Encouragement From The Word

Rethinking dominion

In Genesis 1.27-28 (NLT), we read:

So God created human beings in his own image.
    In the image of God he created them;
    male and female he created them.

Then God blessed them and said, “Be fruitful and multiply. Fill the earth and govern it. Reign over the fish in the sea, the birds in the sky, and all the animals that scurry along the ground.”

Over the course of time, there have been countless views opined on what constitutes the human mandate to “govern” the earth.  The older translations refer to this as our responsibility to “subdue” the earth.

There is no doubt that in the order of creation, humanity was given the mandate to steward the world, because, as the Psalmist says, “The earth is the Lord’s, and everything in it” (Psalm 24.1, NLT).  But to what degree can we “govern” or “subdue” the earth, while also being stewards?

The terrible flooding in British Columbia recently has raised this question in my mind.  The area most ravaged by these ‘atmospheric rivers’, around Abbotsford, was once a lake.  Sumas Lake, as it was called, was drained to create a fertile prairie for agriculture.  A process was begun around 1909 and completed in 1924 that created dikes and drainage systems that left the lake bone dry…most of the time.

The human creation of that fertile prairie has come at a cost:  there are records of periodic floods that have caused untold amounts of damage.

Perhaps our understanding of dominion over the earth needs some adjustment.  The earth is our gift from God, to be used for our sustenance and enjoyment.  But it is still his world, and we must take due care to ensure that we honour God in our enjoyment of his creation.Please join me in praying for the people of British Columbia who are affected by these floods.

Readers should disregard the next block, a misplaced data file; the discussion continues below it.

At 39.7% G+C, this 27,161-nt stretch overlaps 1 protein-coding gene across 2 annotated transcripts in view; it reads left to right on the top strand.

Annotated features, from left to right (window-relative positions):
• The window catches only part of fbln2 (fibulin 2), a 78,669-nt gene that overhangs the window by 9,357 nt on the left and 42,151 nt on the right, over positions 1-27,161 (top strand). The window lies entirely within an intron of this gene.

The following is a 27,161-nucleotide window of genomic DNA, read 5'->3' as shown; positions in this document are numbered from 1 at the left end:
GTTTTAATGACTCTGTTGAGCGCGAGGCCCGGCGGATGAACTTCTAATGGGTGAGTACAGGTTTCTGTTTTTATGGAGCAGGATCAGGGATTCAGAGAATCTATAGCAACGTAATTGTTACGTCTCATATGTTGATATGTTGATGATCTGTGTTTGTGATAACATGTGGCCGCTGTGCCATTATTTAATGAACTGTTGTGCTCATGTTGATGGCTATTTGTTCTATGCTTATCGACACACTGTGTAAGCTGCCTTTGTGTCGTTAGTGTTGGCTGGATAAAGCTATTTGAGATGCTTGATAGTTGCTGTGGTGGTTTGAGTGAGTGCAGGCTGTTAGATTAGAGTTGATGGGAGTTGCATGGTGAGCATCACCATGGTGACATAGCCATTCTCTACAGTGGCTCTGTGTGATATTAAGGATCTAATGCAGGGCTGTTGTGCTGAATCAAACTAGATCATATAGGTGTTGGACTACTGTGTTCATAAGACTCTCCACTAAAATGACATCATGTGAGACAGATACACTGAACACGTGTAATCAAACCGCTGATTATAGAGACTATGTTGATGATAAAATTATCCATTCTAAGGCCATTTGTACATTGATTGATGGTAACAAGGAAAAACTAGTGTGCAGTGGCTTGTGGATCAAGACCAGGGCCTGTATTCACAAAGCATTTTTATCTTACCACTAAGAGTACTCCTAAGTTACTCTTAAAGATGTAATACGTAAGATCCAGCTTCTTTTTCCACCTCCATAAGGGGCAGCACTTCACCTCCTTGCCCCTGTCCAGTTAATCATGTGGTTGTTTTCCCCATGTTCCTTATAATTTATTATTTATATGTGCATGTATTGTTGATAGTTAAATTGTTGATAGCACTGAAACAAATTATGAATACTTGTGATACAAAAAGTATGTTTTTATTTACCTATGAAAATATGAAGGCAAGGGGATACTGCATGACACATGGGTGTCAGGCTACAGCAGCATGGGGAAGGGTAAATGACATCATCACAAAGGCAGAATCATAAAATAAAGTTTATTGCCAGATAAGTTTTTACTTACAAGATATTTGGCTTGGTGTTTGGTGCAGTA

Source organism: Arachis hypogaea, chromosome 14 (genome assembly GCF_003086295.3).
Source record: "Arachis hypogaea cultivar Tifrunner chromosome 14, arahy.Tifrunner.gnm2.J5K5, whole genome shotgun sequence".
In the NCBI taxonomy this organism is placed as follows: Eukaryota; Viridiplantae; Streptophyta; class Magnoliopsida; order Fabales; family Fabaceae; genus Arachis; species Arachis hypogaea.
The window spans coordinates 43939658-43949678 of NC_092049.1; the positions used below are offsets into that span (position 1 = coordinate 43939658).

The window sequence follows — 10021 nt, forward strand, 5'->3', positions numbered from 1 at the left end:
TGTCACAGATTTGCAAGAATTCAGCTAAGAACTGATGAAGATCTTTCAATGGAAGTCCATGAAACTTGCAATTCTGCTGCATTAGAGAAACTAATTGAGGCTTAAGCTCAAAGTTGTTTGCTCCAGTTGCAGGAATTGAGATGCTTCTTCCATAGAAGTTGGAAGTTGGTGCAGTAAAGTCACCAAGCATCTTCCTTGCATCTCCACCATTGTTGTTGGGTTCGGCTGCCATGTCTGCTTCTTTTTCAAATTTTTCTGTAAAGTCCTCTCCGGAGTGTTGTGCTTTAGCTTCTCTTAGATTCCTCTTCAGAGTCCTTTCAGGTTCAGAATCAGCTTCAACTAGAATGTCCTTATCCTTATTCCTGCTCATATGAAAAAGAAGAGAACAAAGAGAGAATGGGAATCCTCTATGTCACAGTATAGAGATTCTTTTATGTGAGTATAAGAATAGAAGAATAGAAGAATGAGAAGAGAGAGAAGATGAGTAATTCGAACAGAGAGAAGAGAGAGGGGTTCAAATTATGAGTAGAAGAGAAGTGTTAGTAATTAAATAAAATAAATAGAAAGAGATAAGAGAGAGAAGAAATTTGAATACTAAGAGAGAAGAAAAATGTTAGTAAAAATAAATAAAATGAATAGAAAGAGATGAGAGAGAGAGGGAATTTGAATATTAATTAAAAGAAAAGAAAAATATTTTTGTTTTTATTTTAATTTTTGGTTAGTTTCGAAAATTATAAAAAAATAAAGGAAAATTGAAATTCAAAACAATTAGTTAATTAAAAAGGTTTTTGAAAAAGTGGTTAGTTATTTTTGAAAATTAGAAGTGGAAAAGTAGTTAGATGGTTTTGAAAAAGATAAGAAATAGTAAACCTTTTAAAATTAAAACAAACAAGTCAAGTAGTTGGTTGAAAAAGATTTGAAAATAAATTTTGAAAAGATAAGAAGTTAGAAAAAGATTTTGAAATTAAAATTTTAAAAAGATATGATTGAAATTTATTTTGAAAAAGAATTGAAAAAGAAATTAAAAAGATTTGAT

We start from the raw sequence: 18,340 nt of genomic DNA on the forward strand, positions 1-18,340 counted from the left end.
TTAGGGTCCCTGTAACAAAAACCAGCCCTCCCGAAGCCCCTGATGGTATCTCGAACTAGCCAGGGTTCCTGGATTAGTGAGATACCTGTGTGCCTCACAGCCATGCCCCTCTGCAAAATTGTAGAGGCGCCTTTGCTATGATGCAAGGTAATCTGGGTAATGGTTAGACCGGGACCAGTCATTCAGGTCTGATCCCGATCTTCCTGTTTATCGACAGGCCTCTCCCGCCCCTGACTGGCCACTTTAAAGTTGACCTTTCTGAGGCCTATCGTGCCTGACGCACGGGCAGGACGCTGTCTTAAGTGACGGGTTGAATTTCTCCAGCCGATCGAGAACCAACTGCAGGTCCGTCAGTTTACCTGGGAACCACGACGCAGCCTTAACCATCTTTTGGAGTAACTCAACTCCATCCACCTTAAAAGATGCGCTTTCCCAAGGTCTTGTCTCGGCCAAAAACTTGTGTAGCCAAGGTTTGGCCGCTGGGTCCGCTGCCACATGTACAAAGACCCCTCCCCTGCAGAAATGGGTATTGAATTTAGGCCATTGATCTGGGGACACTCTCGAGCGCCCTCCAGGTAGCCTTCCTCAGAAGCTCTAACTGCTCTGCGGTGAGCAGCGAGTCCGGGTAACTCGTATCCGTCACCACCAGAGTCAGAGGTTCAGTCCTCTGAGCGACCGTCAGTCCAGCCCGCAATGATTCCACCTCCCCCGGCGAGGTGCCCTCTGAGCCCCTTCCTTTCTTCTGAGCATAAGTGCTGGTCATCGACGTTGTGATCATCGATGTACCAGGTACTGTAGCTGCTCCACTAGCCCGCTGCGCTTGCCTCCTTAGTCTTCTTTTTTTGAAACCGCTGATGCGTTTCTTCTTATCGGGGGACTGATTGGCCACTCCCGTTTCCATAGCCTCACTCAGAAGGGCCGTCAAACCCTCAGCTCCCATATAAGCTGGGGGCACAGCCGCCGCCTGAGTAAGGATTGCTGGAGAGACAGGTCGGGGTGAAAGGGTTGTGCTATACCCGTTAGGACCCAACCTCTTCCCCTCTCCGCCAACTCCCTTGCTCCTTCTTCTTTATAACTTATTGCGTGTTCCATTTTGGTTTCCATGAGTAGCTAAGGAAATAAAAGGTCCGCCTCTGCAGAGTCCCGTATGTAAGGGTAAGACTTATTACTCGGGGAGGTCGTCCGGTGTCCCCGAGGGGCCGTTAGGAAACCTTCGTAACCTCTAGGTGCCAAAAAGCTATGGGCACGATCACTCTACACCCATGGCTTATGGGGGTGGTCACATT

Encouragement From The Word

Valuing life

When I’m scrolling through my social media feeds, it takes something significant for me to “stop the scroll”.  Reading a post a couple of weeks ago by an acquaintance, whom I met while on a mission trip to India several years ago, made me stop.

As you may know, India is having severe challenges with the virulent spread of the Coronavirus.  Thousands of people each day are dying.

He said that the problem wasn’t that India didn’t have the resources to stop the spread of COVID-19; the problem is that there is a lack of value for human life.

Now, that’s just one man’s opinion, but this is his nation and his culture he’s talking about.  He understands it far better than I ever could.  And this is a sad assessment indeed.

I fear it is not limited to India, nor to the issue of the pandemic.

It’s a deep pond we’d be wading into, filled with quicksand, were we to begin the journey; this is not the forum for such conversation.  But you know the issues as well as I do:  once-civilized societies are demonstrating a lack of value for human life, whether at its beginning, its end, or its middle.

How do we turn that around?

One simple step is for all of us – starting with followers of Jesus, but spreading to all of society – to treat every other person as Jesus would treat him or her.    This doesn’t mean agreeing on everything; it doesn’t mean approving of everything; what it does mean is that each person has value because each person is made in God’s image.

Not every cultural or religious tradition grasps this, but as Christians, we do.

Let’s set the example.

So God created human beings in his own image.
    In the image of God he created them;
    male and female he created them” (Genesis 1.27, NLT).